Whether a producer keeps a few poultry birds or several thousand, common external parasites such as fleas, ticks, lice and mites can be devastating.
Left unchecked, parasites can spread throughout a flock, causing economic loss and unnecessary suffering by the infected birds.
Fortunately, the signs of a parasite infestation are often easy to detect, and there are a wide variety of products available for treatment.
“Some of the most common questions I get asked are about parasites,” said Yuko Sato, DVM and poultry veterinarian with Iowa State University Extension and Outreach. “There’s a lot of misinformation out there.”
A new ISU Extension and Outreach publication provides a list of common parasites that affect poultry, along with a chart that compares the different insecticides available. The publication is called “Poultry External Parasite and Pest Control,” (ASR 0001) and it includes a description and photos of common external parasites.
After correctly identifying which parasite is affecting their birds, producers can compare insecticide names, brands, application method and the amount necessary per bird, or per premise.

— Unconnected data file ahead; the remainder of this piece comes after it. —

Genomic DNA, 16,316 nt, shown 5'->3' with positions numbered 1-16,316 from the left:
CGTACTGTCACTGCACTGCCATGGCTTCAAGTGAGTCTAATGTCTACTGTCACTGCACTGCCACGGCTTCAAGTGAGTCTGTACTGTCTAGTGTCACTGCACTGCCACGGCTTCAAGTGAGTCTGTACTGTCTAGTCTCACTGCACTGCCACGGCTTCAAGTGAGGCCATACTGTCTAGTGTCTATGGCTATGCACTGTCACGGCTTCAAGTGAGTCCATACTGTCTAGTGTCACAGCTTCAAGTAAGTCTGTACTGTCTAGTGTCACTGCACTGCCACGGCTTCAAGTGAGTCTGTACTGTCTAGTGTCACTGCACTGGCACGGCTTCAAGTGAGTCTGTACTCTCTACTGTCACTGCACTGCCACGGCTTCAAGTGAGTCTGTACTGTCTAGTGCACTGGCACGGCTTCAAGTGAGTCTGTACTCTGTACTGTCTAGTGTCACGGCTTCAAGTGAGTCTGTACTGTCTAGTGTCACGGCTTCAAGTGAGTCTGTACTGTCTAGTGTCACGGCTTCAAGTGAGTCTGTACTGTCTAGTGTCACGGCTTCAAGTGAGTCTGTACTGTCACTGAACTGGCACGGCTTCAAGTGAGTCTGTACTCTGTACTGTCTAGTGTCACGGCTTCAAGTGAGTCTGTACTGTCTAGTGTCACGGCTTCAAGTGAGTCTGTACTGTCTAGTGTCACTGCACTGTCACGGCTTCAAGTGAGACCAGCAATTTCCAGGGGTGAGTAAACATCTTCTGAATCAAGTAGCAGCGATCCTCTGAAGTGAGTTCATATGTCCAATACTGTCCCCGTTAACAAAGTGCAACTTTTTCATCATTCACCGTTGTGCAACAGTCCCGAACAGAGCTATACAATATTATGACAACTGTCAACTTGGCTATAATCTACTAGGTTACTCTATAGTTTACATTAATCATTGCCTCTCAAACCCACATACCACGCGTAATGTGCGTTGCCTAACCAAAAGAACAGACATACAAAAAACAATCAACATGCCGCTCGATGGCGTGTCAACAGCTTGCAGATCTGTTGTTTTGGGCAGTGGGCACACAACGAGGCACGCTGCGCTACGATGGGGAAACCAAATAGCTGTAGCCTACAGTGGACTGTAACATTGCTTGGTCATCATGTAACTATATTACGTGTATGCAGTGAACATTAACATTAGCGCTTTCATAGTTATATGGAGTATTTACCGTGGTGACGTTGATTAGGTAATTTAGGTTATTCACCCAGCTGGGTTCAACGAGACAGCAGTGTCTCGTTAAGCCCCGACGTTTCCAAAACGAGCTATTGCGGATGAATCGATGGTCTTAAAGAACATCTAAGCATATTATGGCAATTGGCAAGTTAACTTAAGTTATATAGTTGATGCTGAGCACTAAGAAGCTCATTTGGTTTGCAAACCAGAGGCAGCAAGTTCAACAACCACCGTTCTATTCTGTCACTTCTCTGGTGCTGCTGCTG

The publication provides producers with “something that is tangible,” Sato said, so they can make sound comparisons and decisions about the most effective treatment.
Producers are reminded to carefully read and follow all label directions, and to follow any changes to product labeling and use. A good resource is VetPest(www.veterinaryentomology.org/vetpestx), which provides a database of registered pesticides used for animals.
Sato said that parasites “do not discriminate” between small and large flocks, and that there has been a resurgence of parasite-related issues, in part due to the move toward cage-free housing and free-range flocks, which has led to an increase in bird-to-soil contact.
“Poultry External Parasite and Pest Control” is available on the ISU Extension and Outreach Store, at https://store.extension.iastate.edu/product/15670.
For more information, contact Sato at 515-294-0710, or email@example.com.
Source: Yuko Sato, Iowa State University Extension and Outreach